The pattern so far is that a person goes missing, the families search and search but find nothing, and then somebody stumbles upon a decomposing body. By the time the body of the missing person is found it is already in an advanced state of decomposition, making it all but impossible to determine the cause of death. If the Police cannot prove cause of death then they cannot possibly convict anybody for murder. The person who committed the crime is therefore off the hook and families are left with a lifetime of pain.

Another emerging theory and one that we should not entirely discount is that there might be people out there who are harvesting human organs. Our limited investigative capacity means that such a person can carry on his madness for years without discovery. Belizeans have become too trusting of foreigners; we welcome them with open arms without knowing who they really are. Our vetting process is a joke as we have seen, for example, pedophile after pedophile being discovered in Belize – pedophiles who would have been discovered well before being admitted into Belize if only a cursory inquiry was done into their background. Could it be that we have allowed entry into Belize of a mass murderer? It is not a farfetched idea considering a number of young energetic persons have vanished; the young would make great organ donors even if involuntarily!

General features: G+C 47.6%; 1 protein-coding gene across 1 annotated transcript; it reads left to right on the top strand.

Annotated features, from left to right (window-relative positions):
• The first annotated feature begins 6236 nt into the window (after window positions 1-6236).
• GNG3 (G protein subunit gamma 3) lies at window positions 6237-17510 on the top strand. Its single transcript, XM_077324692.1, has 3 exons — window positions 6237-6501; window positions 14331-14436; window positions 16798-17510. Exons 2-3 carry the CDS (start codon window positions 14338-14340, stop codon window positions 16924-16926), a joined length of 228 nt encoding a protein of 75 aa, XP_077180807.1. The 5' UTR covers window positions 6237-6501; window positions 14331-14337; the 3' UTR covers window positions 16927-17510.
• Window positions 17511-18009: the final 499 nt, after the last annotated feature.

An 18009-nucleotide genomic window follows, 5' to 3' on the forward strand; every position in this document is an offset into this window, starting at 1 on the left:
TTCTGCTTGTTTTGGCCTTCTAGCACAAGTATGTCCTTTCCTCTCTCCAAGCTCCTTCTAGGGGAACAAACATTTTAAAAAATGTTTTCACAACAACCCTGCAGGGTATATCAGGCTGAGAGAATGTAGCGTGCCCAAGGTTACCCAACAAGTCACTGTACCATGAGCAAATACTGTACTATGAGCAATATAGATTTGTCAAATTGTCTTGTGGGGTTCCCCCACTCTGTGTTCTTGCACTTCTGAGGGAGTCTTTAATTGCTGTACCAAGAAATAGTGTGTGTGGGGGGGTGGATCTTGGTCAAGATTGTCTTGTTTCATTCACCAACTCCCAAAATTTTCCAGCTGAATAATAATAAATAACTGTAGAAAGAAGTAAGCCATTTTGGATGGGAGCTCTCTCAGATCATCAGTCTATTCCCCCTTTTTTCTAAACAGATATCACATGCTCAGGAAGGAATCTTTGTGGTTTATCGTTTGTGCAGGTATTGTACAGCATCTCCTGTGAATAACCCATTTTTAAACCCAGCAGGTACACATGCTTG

Belize needs to do more about these disappearances. Clearly this is a new pattern of crime to which our law enforcement agencies must quickly adapt or else many more families will feel the sting of a “vanished” loved one. The solution to this problem of course is not law enforcement’s alone – all of us as citizens must do our part to address this challenge.

Over the holidays my thoughts and prayers were with the “vanished” and with their families who had to endure a Christmas without them; a Christmas of worry, of despair, of pain.

Our little Belize has become a rough place. The descriptor of “the Jewel” is almost now, a misnomer. Real!